All three of the metals you are using machine well with cutters ground with a medium rake on the cutting edge. Both our stub mills and stub ball mills are designed to cut precious metals as well as aluminum, brass, and copper. Gold, silver, brass, aluminum and copper present special problems when cutting. See
When machining thermoplastics, there can be a significant difference between cutting cast and extruded products. Cast materials which are usually a bit harder and have a higher melting point than their extruded counterparts, machine easier, with a cleaner edge and less deposition of melt on the cutting tool. In both cases, however, you need a VERY sharp tool designed specifically for cutting thermoplastics. Our M208 PreciseBIT family of cutters has proven to work very well in these materials if you use tool diameters 0.0625" (1.59 mm) or greater.
PVC presents an additional challenge in that it is much more abrasive than most of the other members of this family. Cutting both cast and extruded products will result in accelerated bit wear with an associated deterioration in the quality of machined edges and surfaces.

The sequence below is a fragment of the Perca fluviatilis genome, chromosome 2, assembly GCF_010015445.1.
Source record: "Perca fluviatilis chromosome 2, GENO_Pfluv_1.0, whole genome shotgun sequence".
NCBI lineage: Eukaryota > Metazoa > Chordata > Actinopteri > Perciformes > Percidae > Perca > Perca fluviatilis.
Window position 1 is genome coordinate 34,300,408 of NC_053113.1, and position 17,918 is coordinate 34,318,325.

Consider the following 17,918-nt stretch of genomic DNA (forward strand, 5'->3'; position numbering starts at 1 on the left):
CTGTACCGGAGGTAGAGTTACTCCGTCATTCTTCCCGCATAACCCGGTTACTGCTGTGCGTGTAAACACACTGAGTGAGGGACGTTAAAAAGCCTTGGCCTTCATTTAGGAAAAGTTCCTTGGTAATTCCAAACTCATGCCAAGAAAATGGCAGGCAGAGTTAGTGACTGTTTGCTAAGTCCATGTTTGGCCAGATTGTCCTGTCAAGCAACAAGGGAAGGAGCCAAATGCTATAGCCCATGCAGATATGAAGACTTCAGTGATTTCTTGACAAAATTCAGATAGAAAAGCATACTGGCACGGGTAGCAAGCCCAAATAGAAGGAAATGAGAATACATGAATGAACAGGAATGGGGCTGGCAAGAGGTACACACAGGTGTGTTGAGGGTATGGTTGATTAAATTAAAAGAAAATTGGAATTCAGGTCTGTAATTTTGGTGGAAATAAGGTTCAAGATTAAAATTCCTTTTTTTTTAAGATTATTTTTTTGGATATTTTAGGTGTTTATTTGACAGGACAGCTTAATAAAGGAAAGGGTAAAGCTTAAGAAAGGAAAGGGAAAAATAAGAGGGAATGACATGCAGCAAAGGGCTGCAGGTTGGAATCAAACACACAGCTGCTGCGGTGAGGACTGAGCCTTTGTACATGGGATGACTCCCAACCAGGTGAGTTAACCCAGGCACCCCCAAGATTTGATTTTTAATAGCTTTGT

The key to cutting all of these materials is to insure that you select a combination of RPM and feedrate that produces high enough chip loads. For example. If you are cutting cast polyethylene 0.25" (6.35 mm) thick in a single pass with a 0.125" (3.18 mm) diameter cutter at 27,000 RPM you will need a feedrate of AT LEAST 12 in./min. to prevent burning and melting. 25in./min. would give even better results. The challenge is that your spindle has to be able to produce the horsepower to support this kind of cutting. From our experience, small air turbines, laminate trimmers, and low horsepower DC motor based spindles simply do not produce enough torque to keep from slowing down when cutting this deep with a tool this big. Multi-pass cutting will be required.